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In a few weeks, children as young as 12 will start leaving schools in south Texas to work in the summer harvest, taking on the difficult and sometimes even dangerous work of picking fruits and vegetables. Nationwide, hundreds of thousands of kids this year will cut the roots off onions, hoe cotton, climb tall ladders to pick oranges and apples, and drive tractors. If the past is a guide, some will be injured, some will be maimed, and some will die.

It could have been different in 2012, with a proposed set of safety regulations aimed at minimizing harm to children hired to work in the fields. But in a heartbreaking about-face, the Department of Labor April 26 withdrew new rules that would have updated the decades-old list of tasks considered hazardous and therefore off limits for hired farmworkers under age 16.

Agriculture is the most dangerous work open to children in the United States, where 12- to 16-year-olds—and on small farms children of any age—can be hired. According to government figures, 16 children under 16 were fatally injured at work in 2010; 12 of them worked on farms. Thousands more are injured each year. 

I’ve interviewed dozens of youths who worked as children across the country. They describe operating heavy machinery, including tractors; falling from ladders; being exposed to pesticides and suffering symptoms of poisoning; working in extreme heat to the point of dehydration; and suffering from nicotine poisoning (aka green tobacco sickness) from picking tobacco. Wyatt Whitebread, 14, was employed in Illinois when he suffocated in a grain silo in 2010.

 Under the Fair Labor Standards Act (FLSA), the US Department of Labor must determine what jobs are so hazardous they are off limits for children under 16 paid to work on farms (they don’t apply when the business is owned or operated by their parents). Current rules, drafted decades ago, prohibit operating certain equipment, working with some animals, working from a ladder over 20 feet high, and applying the most toxic chemicals. The new restrictions, based on expert research from farm safety and health experts, would also ban additional heavy machinery, working in silos and grain storage facilities, handling all pesticides, and working in the production of tobacco, among other things. These updates make sense, based on new equipment and a better understanding of children’s vulnerabilities, especially to pesticides.

Yet when the Labor Department introduced the proposed rules in September, several members of Congress, including Senators John Thune and Jerry Moran and Representative Tom Latham, claimed they would hurt family farms and agricultural training, and introduced bills to block the new rules. The pressure on the department—and the misinformation—was intense. The claims were just wrong: the proposed rules didn’t apply to family-owned or -operated farms and in any case, rural communities don’t depend on children being able to do jobs likely to injure and kill them. Children could still work on farms—they just couldn’t perform the most dangerous tasks. Job training shouldn’t require children to risk their health and their lives.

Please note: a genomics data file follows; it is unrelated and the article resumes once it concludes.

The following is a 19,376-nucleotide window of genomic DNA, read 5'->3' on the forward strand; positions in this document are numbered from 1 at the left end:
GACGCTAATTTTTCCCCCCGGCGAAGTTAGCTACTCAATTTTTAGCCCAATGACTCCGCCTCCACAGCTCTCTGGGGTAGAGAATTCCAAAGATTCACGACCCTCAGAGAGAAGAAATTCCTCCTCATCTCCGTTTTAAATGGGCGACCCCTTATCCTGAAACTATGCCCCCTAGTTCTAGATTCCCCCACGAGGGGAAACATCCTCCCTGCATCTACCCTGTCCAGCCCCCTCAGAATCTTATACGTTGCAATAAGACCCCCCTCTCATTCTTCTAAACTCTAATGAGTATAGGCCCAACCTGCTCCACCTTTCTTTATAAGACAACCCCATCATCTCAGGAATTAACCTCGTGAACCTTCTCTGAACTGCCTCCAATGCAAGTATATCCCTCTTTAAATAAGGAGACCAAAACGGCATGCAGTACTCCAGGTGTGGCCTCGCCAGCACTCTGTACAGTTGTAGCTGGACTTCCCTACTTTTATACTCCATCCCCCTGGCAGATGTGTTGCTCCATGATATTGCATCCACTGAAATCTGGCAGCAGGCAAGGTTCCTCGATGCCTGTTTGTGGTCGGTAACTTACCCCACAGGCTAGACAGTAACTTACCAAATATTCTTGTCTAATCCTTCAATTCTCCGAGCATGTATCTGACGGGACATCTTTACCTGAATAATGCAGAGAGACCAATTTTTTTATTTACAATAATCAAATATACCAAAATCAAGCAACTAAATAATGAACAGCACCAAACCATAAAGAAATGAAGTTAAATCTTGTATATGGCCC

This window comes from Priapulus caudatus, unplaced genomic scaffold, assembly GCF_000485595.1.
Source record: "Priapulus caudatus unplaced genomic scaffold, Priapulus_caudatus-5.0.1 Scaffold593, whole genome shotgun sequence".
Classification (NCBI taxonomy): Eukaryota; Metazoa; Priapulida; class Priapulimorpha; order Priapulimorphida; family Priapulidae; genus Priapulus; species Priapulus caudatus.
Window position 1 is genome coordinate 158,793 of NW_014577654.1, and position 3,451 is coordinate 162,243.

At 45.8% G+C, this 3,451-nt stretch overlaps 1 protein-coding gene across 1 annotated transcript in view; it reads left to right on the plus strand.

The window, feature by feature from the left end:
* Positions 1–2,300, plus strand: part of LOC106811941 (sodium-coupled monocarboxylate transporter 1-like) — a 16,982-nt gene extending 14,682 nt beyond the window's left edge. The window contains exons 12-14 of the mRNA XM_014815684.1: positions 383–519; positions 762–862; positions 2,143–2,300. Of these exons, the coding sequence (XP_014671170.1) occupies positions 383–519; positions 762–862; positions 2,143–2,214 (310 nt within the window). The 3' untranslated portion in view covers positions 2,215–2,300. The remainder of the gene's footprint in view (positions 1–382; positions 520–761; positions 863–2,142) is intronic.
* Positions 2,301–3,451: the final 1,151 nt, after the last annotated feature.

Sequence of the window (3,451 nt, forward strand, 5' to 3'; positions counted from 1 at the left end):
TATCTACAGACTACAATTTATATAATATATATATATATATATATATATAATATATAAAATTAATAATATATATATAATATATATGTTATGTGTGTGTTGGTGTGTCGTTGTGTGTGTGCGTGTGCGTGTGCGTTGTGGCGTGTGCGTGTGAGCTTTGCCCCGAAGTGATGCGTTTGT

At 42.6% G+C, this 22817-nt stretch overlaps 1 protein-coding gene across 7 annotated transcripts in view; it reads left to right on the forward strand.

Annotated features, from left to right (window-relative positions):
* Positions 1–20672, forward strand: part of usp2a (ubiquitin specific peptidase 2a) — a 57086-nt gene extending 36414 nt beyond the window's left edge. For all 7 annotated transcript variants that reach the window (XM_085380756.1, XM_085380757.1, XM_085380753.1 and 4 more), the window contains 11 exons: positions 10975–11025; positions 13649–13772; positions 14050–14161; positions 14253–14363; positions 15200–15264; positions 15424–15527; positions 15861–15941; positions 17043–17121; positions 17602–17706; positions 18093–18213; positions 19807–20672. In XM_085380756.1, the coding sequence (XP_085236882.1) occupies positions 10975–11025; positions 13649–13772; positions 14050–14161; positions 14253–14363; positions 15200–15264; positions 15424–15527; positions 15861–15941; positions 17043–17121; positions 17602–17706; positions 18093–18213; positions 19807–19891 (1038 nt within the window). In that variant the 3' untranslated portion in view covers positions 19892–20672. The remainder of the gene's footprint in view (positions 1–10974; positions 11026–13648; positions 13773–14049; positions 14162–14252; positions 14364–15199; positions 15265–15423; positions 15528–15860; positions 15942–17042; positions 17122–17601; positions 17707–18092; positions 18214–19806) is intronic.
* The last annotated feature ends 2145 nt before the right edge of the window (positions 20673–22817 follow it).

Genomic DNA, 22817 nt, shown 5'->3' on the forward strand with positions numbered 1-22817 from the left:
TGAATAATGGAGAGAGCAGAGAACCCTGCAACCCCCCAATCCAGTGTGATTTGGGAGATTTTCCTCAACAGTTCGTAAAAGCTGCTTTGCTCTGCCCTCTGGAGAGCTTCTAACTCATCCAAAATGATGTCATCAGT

Child labor laws are already far more lax in agriculture than in any other sector. US law allows 16 and 17-year-olds to work on farms under hazardous conditions, while the minimum age elsewhere is 18. Kids under 14 can’t work at all, and those under 16 can work only three hours a day when school is in session. But on any farm, children can work at age 12, with no hourly limits outside of school hours. On a small farm kids of any age can work legally. This dangerous double standard between agriculture and other sectors is also discriminatory: 85 percent of farmworkers are Hispanic, and this group alone faces uniquely lower safety standards.

To make matters worse, existing regulations prohibiting hazardous farmwork for children are rarely if ever enforced. In 2010 the Wage and Hour Division of the Labor Department cited only three violations of agricultural hazardous orders, or 0.3 percent of the 1,064 hazardous occupation violations it found that year.

The Department of Labor, in withdrawing the rules, said it will work with the Farm Bureau and others who opposed the rules to develop educational programs to promote safe practices. But voluntary farm safety rules have been tried and have failed to keep children from dying at disproportionate rates. No one would accept voluntary safety standards for children working in factories or construction sites and we shouldn’t accept it on farms—at least not while agriculture accounts for so many preventable children’s deaths.

Zama Coursen-Neff is deputy director of the children’s rights division

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